DEC is asking the public to review and submit comments on a Draft Unit Management Plan (UMP) for the Cranberry Lake Campground located in St. Lawrence County. The UMP will guide future management of the Campground over the next five years.
The campground is located in the western part of the Adirondack Park on the northeastern shore of Cranberry Lake, the third-largest body of water in the park. Approximately three-quarters of Cranberry Lake’s shoreline is bounded by Forest Preserve. » Continue Reading.
As usual, we were chasing snow. In the High Peaks, we didn’t have enough base to ski the backcountry, but we were hoping that a recent lake-effect storm had dumped powder in the western Adirondacks. So we called Rick Kovacs at the Wanakena General Store, and he told us the good news: the region had a foot or more of snow, much of it fresh.
Carol Fox and I decided to ski Cat Mountain, a 2,261-foot summit with a spectacular vista of the Five Ponds Wilderness. I had never skied Cat, but I thought it would be a good test for our Madshus Annums, a wide but lightweight ski designed for backcountry adventure. Both Carol and I had bought Annums a few weeks earlier » Continue Reading.
A new store that caters to outdoor sports enthusiasts has opened in Wanakena, a tiny hamlet near Cranberry Lake with a population of less than 100.
The Trading Post at the Pine Cone Grill opened this winter to fill the gap created by the closing of the Wanakena General Store, which sold groceries and basic outdoor supplies.
Rick Kovacs, who owned the Wanakena General Store, shut down in October saying he couldn’t make enough money in the winter months. He had owned the store for about six years, and said one had been at that location for about 60 years. » Continue Reading.
This year I had the opportunity to stay at the Cranberry Lake State Campground for National Trails Day weekend. Clear skies were forecast Saturday night so I brought my camera to the beach to capture some photos. Here you can see the Milky Way rising above the trees. This place offers some of the darkest skies in the Adirondacks.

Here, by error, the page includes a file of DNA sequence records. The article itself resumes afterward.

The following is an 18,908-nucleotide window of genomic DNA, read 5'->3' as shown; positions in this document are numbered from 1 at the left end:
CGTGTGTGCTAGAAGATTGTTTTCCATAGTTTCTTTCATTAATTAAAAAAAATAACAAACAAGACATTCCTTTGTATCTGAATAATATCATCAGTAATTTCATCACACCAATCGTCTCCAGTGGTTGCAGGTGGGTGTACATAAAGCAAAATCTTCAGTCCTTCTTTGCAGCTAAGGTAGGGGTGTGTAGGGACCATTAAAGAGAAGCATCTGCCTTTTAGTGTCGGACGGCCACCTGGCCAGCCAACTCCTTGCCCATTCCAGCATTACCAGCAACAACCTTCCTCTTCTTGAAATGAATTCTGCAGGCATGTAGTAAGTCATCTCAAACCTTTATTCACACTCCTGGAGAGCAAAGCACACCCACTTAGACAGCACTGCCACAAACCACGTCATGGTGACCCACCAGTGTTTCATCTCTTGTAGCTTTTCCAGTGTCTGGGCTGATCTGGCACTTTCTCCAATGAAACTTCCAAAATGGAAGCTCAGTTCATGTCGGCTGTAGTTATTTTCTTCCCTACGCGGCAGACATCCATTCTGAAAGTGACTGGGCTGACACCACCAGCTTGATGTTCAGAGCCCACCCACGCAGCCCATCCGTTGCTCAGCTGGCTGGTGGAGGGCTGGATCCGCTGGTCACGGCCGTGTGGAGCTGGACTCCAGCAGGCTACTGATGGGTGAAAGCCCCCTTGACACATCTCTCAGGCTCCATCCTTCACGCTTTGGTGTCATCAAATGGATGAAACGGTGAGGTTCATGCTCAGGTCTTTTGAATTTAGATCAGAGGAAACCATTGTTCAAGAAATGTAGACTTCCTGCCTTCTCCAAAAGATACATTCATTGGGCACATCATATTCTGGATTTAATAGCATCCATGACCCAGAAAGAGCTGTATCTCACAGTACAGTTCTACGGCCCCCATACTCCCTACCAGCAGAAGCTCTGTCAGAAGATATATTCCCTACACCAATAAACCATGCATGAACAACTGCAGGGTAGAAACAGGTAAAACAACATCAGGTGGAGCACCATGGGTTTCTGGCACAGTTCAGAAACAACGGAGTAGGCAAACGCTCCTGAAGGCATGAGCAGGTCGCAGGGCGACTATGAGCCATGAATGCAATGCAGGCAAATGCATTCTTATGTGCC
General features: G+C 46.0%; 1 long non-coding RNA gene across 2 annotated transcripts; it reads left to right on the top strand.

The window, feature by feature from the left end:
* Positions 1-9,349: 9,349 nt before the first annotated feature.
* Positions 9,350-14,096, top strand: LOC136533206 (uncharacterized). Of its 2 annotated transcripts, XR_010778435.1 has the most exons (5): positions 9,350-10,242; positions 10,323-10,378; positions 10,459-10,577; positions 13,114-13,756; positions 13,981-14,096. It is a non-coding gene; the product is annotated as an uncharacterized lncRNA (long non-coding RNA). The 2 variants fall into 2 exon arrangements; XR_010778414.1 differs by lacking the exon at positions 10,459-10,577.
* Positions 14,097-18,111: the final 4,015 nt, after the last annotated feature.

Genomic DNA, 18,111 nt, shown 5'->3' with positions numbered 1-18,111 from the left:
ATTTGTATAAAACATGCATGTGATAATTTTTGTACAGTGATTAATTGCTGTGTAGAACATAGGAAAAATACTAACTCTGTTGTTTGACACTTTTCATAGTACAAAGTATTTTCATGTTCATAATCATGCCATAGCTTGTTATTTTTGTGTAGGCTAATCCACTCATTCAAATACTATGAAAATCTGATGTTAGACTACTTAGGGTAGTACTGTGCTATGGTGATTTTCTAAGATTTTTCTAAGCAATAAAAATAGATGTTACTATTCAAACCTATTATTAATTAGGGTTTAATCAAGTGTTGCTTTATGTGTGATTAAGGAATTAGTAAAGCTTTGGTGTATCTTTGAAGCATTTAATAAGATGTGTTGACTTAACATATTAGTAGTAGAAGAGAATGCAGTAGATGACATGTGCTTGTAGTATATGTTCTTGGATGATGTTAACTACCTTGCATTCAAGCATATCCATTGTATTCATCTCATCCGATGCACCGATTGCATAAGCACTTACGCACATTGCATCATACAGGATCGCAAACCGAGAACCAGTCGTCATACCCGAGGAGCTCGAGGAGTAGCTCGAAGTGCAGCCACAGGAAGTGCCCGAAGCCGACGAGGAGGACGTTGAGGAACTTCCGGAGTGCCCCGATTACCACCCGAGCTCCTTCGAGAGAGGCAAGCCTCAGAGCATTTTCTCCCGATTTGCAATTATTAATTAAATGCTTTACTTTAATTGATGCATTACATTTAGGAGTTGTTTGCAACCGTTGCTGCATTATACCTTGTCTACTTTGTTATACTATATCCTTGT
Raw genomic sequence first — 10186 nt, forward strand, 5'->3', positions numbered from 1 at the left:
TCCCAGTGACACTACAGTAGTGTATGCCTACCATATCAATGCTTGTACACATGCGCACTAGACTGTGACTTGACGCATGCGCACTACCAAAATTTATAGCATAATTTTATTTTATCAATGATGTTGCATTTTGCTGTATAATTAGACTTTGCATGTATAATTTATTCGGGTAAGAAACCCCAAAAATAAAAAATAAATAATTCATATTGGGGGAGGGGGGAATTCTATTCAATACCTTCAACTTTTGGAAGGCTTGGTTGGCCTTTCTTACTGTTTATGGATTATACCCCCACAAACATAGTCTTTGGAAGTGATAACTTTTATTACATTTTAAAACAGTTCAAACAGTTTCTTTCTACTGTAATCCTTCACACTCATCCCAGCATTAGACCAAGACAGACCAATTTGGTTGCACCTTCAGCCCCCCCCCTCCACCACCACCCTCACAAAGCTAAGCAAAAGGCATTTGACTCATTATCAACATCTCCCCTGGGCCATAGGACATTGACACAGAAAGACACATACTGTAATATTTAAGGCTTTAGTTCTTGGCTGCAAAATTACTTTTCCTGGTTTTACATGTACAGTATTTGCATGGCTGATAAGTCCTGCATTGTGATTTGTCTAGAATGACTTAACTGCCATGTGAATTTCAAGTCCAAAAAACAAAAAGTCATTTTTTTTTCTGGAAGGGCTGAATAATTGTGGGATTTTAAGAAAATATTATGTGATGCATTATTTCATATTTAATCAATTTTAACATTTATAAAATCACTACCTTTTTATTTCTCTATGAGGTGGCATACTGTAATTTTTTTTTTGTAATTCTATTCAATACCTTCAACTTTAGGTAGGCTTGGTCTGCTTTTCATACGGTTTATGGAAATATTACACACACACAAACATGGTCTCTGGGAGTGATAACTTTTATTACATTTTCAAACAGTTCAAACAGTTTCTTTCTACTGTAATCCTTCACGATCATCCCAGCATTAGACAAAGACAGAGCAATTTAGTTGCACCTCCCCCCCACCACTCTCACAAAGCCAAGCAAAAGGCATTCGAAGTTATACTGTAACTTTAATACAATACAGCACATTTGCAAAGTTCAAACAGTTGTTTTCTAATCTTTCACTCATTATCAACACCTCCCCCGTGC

Enjoy the beauty of winter in Star Lake, Cranberry Lake, and Wanakena with winter activities for the entire family at the two day-event White Out Weekend on Saturday February 28th, 2015 in the Hamlets of Star Lake and Wanakena and Sunday March 1st in the Hamlet of Cranberry Lake.
Events will start at 11am and continue into the early evening on both days. There is no cost to attend most events. » Continue Reading.
The Damoth Fund was established in 2012 with a bequest from Robert Damoth, who had a strong attachment to the Cranberry Lake region. Every year, a portion of Damoth’s bequest is awarded to community organizations with the support of the Clifton-Fine Economic Development Corporation. Additionally, the fund annually awards $15,000 to each of these organizations: Clifton-Fine Central School, Clifton Community Library, Cranberry Lake Fire & Rescue, and Clifton-Fine Hospital. » Continue Reading.
Earlier this winter, after several long days in the office, I went to bed dreaming of my first backcountry ski trip of the season, a jaunt to High Rock in the Five Ponds Wilderness. Conditions would be perfect. Over the last few days, we had received eight inches of fluffy powder.
Then I woke up. Outside, it was twenty-four below zero, according to my Weather Channel app. Like any sensible person, I immediately broadcast this fact to Facebook. A few people suggested I postpone my trip.
“I have skied at 20 below, but I was 14 and foolish. Stay home, for god’s sake,” posted a former colleague.
But most of my Facebook friends were surprisingly indifferent to the possibility of my freezing to death.
“Burrrrrr & Enjoy!” wrote one. » Continue Reading.
It was 7:30 on a weeknight, and my wife, Kim, and I had been paddling from the Bog River through Lows Lake for almost eight hours. Moments before, I was a bit panicked. We (okay, I) had lost our map several miles back, and the campsite where we had planned to pitch our tent for two nights wasn’t where we thought it was. » Continue Reading.